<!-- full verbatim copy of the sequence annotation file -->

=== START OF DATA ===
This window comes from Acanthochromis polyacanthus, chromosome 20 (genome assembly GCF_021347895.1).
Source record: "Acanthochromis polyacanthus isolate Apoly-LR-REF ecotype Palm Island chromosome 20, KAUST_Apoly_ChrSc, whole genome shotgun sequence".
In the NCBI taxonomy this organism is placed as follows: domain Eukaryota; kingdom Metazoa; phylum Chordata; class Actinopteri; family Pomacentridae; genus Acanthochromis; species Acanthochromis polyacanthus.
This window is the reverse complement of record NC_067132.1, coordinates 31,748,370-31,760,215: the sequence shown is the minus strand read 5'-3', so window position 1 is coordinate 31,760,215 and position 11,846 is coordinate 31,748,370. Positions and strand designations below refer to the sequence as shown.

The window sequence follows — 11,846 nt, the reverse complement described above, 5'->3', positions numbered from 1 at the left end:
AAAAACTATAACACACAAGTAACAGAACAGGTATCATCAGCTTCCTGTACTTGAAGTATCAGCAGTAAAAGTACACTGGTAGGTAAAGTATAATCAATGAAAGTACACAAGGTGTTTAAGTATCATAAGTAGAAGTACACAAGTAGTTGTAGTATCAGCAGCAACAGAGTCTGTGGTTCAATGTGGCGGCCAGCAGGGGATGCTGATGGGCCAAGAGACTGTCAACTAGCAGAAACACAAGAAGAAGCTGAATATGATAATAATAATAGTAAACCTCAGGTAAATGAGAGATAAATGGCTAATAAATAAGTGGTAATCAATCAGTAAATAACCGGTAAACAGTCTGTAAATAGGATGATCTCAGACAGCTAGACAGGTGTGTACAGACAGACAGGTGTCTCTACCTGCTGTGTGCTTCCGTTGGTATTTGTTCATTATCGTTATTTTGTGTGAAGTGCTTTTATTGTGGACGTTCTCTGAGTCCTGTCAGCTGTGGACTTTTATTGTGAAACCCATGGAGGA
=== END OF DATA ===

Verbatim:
This window comes from Acanthochromis polyacanthus, chromosome 20 (genome assembly GCF_021347895.1).
Source record: "Acanthochromis polyacanthus isolate Apoly-LR-REF ecotype Palm Island chromosome 20, KAUST_Apoly_ChrSc, whole genome shotgun sequence".
In the NCBI taxonomy this organism is placed as follows: domain Eukaryota; kingdom Metazoa; phylum Chordata; class Actinopteri; family Pomacentridae; genus Acanthochromis; species Acanthochromis polyacanthus.
This window is the reverse complement of record NC_067132.1, coordinates 31,748,370-31,760,215: the sequence shown is the minus strand read 5'-3', so window position 1 is coordinate 31,760,215 and position 11,846 is coordinate 31,748,370. Positions and strand designations below refer to the sequence as shown.

The window sequence follows — 11,846 nt, the reverse complement described above, 5'->3', positions numbered from 1 at the left end:
AAAAACTATAACACACAAGTAACAGAACAGGTATCATCAGCTTCCTGTACTTGAAGTATCAGCAGTAAAAGTACACTGGTAGGTAAAGTATAATCAATGAAAGTACACAAGGTGTTTAAGTATCATAAGTAGAAGTACACAAGTAGTTGTAGTATCAGCAGCAACAGAGTCTGTGGTTCAATGTGGCGGCCAGCAGGGGATGCTGATGGGCCAAGAGACTGTCAACTAGCAGAAACACAAGAAGAAGCTGAATATGATAATAATAATAGTAAACCTCAGGTAAATGAGAGATAAATGGCTAATAAATAAGTGGTAATCAATCAGTAAATAACCGGTAAACAGTCTGTAAATAGGATGATCTCAGACAGCTAGACAGGTGTGTACAGACAGACAGGTGTCTCTACCTGCTGTGTGCTTCCGTTGGTATTTGTTCATTATCGTTATTTTGTGTGAAGTGCTTTTATTGTGGACGTTCTCTGAGTCCTGTCAGCTGTGGACTTTTATTGTGAAACCCATGGAGGA